With his triple neg­a­tion in John 18 (cf. John 13:38), Peter demon­strated that his affirm­a­tion in John 13:37 was nev­er at all fruit of evan­gel­ic­al con­vic­tion but prob­ably, an emo­tion­al or com­mo­tion­al act. Not will­ing to risk again and not want­ing to have any­thing do with a per­son who claims to be will­ing but who, when faced with real­ity, denies everything and runs away, Jesus this time wants a sure proof on the part of Peter. Jesus wants facts not mere words. Jesus pre­tends a cor­res­pond­ence between say­ing and doing, between words and con­crete facts, and Peter must prove this even to the point of being grieved (cf. Peter was grieved that for the third time Jesus asked him: “do you love/wish me well?” in John 21:17). The triple ques­tion-answer there­fore, is an oppor­tun­ity offered to Peter to cor­rect his grave error and assume his respons­ib­il­ity of being a faith­ful, involved, ded­ic­ated, con­vinced and con­vin­cing dis­ciple. The same thing is expec­ted from all of us.

Third reason

The third reas­on which I wish to under­line is the sig­ni­fic­ance of the num­ber 3. The num­ber 3 is the sym­bol of cube – the simplest form of a sol­id fig­ure. In the Bible, 3 rep­res­ents that which is sol­id, true, sub­stan­tial, com­plete and whole. For example, there are three divi­sions of time: past, present and future; yes­ter­day, today and tomor­row. Three is one of the four per­fect num­bers and it sig­ni­fies the Divine Per­fec­tion. The triple neg­a­tion of Peter sym­bol­izes the highest level of neg­a­tion. In the same man­ner, his triple answer to Jesus’ triple inter­rog­a­tion, rep­res­ents the full­ness of his wit­ness, his full affirm­a­tion and read­i­ness to give pref­er­ence to Jesus and there­fore, to the truth even when this hurts.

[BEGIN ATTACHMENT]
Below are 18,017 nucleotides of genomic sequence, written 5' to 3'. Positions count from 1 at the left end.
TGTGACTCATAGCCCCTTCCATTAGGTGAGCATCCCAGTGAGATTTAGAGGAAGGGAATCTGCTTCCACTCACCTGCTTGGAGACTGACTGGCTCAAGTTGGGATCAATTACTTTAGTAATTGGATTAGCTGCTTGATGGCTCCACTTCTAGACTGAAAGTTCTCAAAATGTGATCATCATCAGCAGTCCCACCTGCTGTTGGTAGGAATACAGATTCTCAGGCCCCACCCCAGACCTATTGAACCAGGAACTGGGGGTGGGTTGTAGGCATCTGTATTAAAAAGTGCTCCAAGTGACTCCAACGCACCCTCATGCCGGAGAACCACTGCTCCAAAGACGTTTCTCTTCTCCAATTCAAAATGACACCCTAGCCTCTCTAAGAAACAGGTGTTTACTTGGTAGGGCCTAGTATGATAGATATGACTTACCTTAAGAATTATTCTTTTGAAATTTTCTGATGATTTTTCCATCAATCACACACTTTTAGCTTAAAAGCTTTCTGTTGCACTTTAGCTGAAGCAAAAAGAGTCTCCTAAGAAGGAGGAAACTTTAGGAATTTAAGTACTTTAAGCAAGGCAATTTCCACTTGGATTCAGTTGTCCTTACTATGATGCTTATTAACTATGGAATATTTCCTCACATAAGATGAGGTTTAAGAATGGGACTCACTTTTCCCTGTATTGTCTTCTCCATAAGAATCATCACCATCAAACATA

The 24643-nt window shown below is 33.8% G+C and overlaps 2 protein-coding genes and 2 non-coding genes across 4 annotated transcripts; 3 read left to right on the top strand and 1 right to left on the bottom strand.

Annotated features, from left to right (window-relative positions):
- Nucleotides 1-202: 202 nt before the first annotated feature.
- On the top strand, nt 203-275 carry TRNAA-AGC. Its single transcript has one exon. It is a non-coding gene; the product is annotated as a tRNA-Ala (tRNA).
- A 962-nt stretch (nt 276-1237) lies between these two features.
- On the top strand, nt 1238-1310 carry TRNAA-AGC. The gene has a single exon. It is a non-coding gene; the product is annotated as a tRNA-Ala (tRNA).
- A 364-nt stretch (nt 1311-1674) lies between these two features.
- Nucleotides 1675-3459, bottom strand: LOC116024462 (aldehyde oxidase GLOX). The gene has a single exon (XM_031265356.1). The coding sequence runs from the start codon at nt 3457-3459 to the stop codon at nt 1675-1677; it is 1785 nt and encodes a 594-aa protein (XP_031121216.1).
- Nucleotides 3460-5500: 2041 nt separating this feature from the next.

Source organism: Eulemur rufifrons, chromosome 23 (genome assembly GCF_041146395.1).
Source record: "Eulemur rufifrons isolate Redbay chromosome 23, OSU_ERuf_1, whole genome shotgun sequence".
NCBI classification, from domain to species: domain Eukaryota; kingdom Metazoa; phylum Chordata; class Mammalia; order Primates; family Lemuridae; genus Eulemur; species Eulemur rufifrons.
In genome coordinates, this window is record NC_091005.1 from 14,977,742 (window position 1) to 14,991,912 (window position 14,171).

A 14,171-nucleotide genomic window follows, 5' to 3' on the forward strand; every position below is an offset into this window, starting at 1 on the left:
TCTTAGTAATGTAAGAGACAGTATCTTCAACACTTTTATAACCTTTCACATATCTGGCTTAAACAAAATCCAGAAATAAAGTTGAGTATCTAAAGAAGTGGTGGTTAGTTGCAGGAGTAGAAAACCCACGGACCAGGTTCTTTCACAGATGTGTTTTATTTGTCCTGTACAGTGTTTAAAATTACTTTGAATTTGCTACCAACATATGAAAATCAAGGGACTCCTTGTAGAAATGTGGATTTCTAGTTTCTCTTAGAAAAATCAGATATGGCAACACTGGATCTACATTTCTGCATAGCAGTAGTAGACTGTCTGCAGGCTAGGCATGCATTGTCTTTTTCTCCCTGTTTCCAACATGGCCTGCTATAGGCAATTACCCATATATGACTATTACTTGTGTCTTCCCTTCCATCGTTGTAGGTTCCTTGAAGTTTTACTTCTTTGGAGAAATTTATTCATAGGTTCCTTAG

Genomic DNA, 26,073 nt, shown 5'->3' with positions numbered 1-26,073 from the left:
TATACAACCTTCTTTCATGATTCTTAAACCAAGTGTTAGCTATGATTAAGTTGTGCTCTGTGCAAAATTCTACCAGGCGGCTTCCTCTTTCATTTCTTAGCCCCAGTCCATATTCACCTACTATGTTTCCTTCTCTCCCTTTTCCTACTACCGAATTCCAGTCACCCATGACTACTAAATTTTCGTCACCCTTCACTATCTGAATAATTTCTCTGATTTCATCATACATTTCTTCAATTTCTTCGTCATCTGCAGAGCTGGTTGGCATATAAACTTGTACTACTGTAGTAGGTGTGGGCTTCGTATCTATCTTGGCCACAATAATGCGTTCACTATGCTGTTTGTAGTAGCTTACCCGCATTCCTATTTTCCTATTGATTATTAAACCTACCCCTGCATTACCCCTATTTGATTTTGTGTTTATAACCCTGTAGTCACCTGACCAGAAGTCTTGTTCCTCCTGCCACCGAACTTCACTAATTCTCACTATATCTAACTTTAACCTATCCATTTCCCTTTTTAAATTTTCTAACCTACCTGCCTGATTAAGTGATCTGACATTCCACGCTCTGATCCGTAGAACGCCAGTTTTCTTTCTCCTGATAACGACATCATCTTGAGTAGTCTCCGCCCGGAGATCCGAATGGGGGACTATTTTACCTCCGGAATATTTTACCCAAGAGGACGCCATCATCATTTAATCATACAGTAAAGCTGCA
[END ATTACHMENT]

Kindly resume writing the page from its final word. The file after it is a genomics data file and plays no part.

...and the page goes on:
Shepherdship as responsibility

When finally, Peter declared his read­i­ness to bear wit­ness to Gos­pel, Jesus asked him to tend/feed his flock (cf. John 21:17). Jesus feed­ing the dis­ciples with fish is an allu­sion to the Holy Euchar­ist. As he fed them, so should Peter and oth­er shep­herds feed the flock entrus­ted unto them. by feed­ing is inten­ded spir­itu­al and mater­i­al but espe­cially, spir­itu­al. Feed­ing the people mater­i­ally while we feed them with wrong and per­son­al teach­ings and doc­trines is wicked­ness and spir­itu­al fraud. Shep­herd­ing is great respons­ib­il­ity. And who­ever is not ready for such respons­ib­il­ity should make it known. This is why Jesus wanted Peter to declare his read­i­ness to assume the respons­ib­il­ity of shep­herd­ing the flock of God.

Conclusion

As Peter, any­body who pro­fesses to be a Chris­ti­an is called to fully and con­cretely rein­force his/her decision to be a dis­ciple of Jesus and con­sequently, of the Gos­pel. Ima­gine Jesus ask­ing you this moment: Do you love me more than everything and every oth­er per­son? What is your answer? Jesus com­mands Peter to feed his sheep. The implic­a­tion is that the sheep are dying and the shep­herd in some sense must be held respons­ible. Feed my sheep-tend my sheep-feed my sheep is a lead­ers’ manu­al on how to trans­form uto­pi­an lead­ers to ser­vant lead­ers. It is a call to ser­vice. By inter­rog­at­ing Peter three times, Jesus wanted him to be con­vinced and com­mit­ted in his voca­tion and in his faith. We also must be con­vinced and com­mit­ted in our vari­ous voca­tions and assign­ments. After deny­ing Jesus and his faith, Jesus offered Peter the oppor­tun­ity to reverse his error. In like man­ner, we too deny God and we deny our faith and God offers us the oppor­tun­ity to cor­rect our mis­take and reaf­firm our com­mit­ment, con­vic­tion and belief. Every Chris­ti­an has some sheep to feed. How do you feed yours? God bless you and happy Sunday. Sha­lom!